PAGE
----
The Evolution of Live Entertainment: How Connections Are Coming Back

The Evolution of Live Entertainment

The concept of live entertainment has shifted somewhat dramatically over the last 100 years. For instance, thanks to radio and TV, the audience's position has significantly changed as performers and viewers no longer need to be in the same room as the performers.

Live Streaming Changed the Game

More recently, the internet brought live streaming to the forefront. Today, you can watch almost anyone doing virtually anything from the smartphone in your hand. Prominent examples of this shift in dynamics are live games at online casinos. Viewers, in this example, are also participants. However, these participants don’t have to be in the same room to play live casino games such as Crazy Time Live.

Live Streaming Changed the Game

What’s, perhaps, more interesting is the fact people aren't simply players in these games. Players are also viewers because the games have show-like qualities. Dealers are trained to converse with players and make the experience as entertaining as possible. Certain games are also based on popular TV shows, such as Deal or No Deal. So, what players get when they tune in is a hybrid experience that’s part game, part show.

As such, live games fit perfectly with the dictionary definition of “live”. They’re broadcasting something as it happens and, in turn, a performance is being put on for the audience. The technology that goes into live games is somewhat interesting, but it’s the impact of technology on the future of entertainment that’s more interesting.

The dynamics of entertainment have moved in line with technology over the last 100 years, but what can we expect to happen in the future? All the signs point to virtual reality (VR) continuing what innovations such as live casino games started.

Virtual Reality Can Reconnect Performers and Audiences

However, with VR, the viewer experience can be even more immersive. Mark Zuckerberg showed what’s possible back in 2016 when he played table tennis against the President of Indonesia, despite being thousands of miles apart. We don’t need VR technology to play games against people miles away from us. But, what’s significant about VR, is that it puts you inside the action.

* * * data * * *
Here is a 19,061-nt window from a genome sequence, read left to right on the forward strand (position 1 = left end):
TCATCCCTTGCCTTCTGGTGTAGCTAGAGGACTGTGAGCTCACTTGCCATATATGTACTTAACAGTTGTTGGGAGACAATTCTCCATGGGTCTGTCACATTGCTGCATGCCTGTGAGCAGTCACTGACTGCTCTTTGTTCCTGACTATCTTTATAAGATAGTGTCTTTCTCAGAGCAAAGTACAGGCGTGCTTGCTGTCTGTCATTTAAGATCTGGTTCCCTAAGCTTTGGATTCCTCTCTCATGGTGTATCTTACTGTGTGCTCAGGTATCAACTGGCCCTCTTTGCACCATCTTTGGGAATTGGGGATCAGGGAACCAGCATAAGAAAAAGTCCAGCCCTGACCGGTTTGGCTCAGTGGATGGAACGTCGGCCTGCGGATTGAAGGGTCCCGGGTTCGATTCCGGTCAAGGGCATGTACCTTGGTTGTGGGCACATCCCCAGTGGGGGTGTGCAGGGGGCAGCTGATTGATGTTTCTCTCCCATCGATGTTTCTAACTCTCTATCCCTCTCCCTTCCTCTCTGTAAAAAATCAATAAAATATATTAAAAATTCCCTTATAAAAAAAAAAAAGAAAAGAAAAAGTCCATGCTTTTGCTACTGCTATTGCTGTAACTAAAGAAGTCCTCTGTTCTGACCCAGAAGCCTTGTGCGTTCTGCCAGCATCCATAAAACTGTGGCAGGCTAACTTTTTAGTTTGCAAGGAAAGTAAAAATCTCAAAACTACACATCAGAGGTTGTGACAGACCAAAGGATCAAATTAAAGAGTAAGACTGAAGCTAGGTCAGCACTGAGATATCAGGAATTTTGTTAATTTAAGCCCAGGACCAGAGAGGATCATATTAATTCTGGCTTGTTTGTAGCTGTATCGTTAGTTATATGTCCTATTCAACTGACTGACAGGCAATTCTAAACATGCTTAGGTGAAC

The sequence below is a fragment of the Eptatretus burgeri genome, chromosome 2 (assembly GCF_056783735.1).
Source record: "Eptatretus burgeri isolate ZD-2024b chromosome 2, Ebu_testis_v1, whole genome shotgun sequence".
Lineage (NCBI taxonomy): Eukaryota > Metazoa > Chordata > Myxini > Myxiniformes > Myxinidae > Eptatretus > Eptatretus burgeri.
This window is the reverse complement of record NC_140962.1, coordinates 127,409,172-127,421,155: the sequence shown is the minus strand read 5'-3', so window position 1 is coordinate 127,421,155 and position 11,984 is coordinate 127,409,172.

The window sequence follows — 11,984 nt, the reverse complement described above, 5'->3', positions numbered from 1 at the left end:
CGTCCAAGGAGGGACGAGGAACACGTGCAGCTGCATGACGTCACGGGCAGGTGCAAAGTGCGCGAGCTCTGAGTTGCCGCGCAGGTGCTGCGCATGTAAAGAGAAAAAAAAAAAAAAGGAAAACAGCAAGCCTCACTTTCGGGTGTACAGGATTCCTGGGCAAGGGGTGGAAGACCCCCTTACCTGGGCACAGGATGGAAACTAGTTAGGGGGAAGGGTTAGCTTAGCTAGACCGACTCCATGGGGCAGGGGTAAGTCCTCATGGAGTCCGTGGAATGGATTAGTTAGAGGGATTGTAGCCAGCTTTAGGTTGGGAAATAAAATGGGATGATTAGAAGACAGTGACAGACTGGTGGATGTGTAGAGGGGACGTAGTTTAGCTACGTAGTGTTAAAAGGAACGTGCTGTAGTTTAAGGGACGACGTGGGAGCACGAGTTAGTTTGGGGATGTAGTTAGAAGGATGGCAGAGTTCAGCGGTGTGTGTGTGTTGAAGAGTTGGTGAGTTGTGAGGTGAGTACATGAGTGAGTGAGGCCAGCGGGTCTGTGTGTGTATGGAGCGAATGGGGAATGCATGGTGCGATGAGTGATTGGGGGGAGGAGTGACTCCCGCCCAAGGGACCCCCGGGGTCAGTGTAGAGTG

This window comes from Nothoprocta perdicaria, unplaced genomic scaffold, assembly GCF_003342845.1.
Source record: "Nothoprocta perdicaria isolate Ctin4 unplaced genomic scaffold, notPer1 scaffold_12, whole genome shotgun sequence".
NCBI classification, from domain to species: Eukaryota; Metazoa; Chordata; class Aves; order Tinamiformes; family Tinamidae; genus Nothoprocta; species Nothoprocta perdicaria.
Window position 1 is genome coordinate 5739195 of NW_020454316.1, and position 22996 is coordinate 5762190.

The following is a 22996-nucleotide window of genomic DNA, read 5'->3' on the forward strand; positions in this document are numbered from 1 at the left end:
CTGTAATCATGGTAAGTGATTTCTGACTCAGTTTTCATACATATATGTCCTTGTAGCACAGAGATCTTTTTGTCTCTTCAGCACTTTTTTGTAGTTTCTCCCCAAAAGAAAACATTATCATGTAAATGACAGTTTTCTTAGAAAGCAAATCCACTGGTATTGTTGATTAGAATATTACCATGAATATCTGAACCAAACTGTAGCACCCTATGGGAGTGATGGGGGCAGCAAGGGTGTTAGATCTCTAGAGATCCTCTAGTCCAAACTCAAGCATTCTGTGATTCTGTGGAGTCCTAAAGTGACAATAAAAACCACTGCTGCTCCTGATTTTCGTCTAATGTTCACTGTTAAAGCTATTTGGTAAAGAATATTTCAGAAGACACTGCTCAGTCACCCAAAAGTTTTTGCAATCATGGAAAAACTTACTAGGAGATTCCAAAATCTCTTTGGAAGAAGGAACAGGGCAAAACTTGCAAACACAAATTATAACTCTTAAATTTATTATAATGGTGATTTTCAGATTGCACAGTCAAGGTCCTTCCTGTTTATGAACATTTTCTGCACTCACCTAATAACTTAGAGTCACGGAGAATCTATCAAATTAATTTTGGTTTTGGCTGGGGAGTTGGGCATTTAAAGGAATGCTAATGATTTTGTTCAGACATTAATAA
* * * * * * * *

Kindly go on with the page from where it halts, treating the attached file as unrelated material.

You go from watching something on a screen to being in it. This makes the live element more immediate and engaging. In time, our definition of live entertainment will change again. In a way, we’ll have come full circle.

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Live entertainment went from being an in-person experience to an impersonal one. Plays, for example, are a form of in-person live entertainment, while radio and TV removed the personal element as audiences no longer had a physical presence and, therefore, a connection with the performers.

Live streaming reintroduced an element of interaction and, in the future, VR technology will build on this. It might not be “in-person” as we used to know it, but it will feel like there isn’t any metaphorical distance between performers and audiences.

VR concerts could feel very similar to an in-person experience. That’s interesting. Things like TV and radio made entertainment more accessible. This, in turn, inspired new forms of entertainment.

However, we lost a sense of connection between performers and audiences in the process. Modern technology is bringing it back. It might not be quite the same, but we’re moving to a place where live entertainment is not only easily accessible but something we can get virtually close to.

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